• I’d rather guess the true figure is 852 Mhz in the line above.

    A big fail from Nintendo. Raw horse power does not mean much. Of course the difference to the Wii is that Nintendo has now the most expensive console. And no motion controller. That means much smaller install base, “bad” ports from PS3 and XBox 360, probably no ports possible from 720 and PS4.

    • gimmegimmekevin

      You could be right, though with the CPU/GPU being so close together that could be the GPU clock speed perhaps.

      Just wish we could get raw numbers to end all the speculation.

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  • guttertalk

    IBM includes the year and week of manufacturing on their processors with that production code as typically the first part of the printed number. So, the Wii’s Broadway number 06321226V in the quoted article includes the date: the 32nd week of 06. You can see a similar number on the ATI chip, as well as the ’06 Nintendo copyright : http://techon.nikkeibp.co.jp/english/NEWS_EN/20061120/124053/mb3-2.jpg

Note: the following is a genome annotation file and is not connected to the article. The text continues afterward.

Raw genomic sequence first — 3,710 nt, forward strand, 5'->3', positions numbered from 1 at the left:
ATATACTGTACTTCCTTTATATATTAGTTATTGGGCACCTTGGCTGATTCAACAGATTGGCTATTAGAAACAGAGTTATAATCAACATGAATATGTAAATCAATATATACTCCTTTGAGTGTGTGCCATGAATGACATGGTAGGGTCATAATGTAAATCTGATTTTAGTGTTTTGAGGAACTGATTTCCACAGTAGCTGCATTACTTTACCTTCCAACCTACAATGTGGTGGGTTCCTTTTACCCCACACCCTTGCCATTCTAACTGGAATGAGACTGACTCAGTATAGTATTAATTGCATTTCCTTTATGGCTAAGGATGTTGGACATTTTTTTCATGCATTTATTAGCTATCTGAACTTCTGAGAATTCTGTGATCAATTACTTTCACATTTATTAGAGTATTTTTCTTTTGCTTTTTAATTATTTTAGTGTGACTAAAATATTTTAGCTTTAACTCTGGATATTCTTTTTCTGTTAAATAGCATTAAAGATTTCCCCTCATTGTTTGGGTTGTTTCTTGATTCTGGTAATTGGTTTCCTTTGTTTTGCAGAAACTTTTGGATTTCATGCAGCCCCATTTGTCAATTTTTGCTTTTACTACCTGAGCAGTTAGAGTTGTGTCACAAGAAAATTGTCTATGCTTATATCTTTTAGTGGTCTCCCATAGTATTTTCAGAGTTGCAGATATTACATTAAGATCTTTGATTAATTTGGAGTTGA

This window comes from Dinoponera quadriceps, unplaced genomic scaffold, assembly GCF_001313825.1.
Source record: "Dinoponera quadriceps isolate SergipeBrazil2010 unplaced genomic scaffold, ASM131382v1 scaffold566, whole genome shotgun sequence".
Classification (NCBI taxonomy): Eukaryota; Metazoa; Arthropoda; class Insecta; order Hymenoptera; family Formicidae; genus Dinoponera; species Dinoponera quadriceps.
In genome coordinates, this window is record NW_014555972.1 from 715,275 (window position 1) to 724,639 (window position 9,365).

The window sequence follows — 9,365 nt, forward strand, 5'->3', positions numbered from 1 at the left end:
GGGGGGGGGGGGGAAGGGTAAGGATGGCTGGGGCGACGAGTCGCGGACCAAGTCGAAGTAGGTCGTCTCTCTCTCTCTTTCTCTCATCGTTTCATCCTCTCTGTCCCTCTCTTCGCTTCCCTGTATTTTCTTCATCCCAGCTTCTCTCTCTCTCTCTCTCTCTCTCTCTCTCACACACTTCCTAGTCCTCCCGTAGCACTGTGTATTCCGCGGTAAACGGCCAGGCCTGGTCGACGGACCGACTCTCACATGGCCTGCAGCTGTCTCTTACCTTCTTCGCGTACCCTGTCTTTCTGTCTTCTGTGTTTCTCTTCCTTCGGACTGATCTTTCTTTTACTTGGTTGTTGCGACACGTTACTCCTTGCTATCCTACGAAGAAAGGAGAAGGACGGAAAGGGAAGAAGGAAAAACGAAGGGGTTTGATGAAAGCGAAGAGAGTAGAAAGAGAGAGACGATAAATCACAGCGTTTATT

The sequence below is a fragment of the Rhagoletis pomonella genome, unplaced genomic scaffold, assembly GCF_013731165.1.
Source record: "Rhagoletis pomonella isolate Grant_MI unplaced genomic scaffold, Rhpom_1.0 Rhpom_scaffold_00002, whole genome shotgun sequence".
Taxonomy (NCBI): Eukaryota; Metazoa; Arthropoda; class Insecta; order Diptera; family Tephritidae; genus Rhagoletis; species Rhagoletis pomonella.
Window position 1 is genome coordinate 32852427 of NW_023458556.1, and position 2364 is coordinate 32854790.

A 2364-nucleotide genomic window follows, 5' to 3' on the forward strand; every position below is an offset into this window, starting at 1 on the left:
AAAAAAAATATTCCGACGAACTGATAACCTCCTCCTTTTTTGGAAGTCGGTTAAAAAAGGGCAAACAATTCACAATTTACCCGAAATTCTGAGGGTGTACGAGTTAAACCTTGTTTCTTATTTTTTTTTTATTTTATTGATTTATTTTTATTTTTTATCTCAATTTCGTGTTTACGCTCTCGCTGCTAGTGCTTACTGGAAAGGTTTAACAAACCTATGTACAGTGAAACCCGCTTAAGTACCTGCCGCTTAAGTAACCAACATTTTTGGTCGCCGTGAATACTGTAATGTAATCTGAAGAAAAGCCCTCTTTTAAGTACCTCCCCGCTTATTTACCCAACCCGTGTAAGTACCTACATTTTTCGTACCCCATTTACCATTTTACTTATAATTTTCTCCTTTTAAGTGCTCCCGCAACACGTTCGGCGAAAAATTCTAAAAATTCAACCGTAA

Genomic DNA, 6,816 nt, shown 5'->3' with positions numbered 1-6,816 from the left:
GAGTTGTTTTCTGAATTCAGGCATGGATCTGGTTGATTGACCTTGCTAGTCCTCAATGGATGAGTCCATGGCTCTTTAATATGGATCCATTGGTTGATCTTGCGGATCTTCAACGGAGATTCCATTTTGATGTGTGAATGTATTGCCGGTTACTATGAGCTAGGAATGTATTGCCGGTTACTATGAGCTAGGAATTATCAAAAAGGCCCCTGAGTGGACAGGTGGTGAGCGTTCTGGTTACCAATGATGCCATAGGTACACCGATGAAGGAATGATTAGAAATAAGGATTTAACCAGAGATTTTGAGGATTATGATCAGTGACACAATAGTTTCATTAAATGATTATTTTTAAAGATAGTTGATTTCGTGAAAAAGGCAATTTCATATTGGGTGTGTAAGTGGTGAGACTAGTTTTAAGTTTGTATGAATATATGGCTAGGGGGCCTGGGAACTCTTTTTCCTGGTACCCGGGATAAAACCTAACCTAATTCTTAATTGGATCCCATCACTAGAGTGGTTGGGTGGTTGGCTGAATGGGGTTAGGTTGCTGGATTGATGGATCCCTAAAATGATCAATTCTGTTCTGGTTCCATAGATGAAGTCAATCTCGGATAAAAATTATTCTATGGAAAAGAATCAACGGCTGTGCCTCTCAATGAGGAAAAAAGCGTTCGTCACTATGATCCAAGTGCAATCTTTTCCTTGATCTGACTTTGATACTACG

Here’s another Wii Broadway processor with a different number (06332296V): http://ptgmedia.pearsoncmg.com/images/art_fogie_insidewii/elementLinks/wiifig20.jpg

    So, the 1226 in 1226PL734 most likely refers to the production date of the 26th week of ’12.

    Here’s an explanation and some examples of how IBM has done this for decades: http://www.cpu-world.com/forum/viewtopic.php?t=12736

    • guttertalk

      Also, keep in mind this is an integrated CPU-GPU chip with AMD and IBM components, which likely account for the two numbers.

    • gimmegimmekevin

      Wow, impressive. Didn’t know that. So that pretty much destroys the 1.22Ghz idea then. Thanks for posting!